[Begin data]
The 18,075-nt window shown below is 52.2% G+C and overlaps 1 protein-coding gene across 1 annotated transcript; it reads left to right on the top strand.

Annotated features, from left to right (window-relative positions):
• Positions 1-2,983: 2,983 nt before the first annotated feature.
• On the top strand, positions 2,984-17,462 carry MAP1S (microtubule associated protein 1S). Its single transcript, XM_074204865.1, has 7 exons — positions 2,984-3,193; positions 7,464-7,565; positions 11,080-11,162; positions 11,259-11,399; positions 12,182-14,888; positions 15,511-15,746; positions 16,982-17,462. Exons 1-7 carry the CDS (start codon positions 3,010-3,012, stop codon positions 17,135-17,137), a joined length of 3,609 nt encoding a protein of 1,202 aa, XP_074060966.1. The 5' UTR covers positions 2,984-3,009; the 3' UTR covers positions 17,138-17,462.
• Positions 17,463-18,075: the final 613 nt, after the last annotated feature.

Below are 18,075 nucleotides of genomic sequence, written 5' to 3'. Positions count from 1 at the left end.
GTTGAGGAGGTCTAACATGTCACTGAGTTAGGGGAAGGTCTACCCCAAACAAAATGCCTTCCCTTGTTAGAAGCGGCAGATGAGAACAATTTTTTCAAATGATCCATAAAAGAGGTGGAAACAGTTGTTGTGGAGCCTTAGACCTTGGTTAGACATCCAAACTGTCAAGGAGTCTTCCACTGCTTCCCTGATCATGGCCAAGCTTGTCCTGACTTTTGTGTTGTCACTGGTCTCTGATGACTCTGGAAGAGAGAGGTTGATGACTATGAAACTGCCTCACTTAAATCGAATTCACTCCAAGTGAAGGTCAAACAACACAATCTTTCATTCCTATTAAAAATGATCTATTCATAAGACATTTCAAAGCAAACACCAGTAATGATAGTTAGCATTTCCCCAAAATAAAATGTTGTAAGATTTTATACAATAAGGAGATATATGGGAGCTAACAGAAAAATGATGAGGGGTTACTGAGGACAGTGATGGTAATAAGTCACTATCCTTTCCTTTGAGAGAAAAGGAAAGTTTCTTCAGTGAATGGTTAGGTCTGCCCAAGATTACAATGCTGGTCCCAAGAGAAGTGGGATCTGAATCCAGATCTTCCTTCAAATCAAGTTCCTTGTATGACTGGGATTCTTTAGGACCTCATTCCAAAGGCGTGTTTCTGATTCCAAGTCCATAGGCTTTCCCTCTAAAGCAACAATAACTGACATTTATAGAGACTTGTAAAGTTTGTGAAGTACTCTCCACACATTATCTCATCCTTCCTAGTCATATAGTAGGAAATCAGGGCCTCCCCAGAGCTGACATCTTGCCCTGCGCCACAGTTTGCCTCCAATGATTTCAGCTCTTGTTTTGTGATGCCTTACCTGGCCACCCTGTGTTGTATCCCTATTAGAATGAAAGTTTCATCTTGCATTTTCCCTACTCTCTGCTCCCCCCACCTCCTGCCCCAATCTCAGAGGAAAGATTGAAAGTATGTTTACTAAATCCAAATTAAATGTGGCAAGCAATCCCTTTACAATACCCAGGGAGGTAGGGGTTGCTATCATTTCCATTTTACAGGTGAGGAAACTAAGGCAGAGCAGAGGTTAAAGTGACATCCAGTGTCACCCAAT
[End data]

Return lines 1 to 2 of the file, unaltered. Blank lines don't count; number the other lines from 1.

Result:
The 18,075-nt window shown below is 52.2% G+C and overlaps 1 protein-coding gene across 1 annotated transcript; it reads left to right on the top strand.

Annotated features, from left to right (window-relative positions):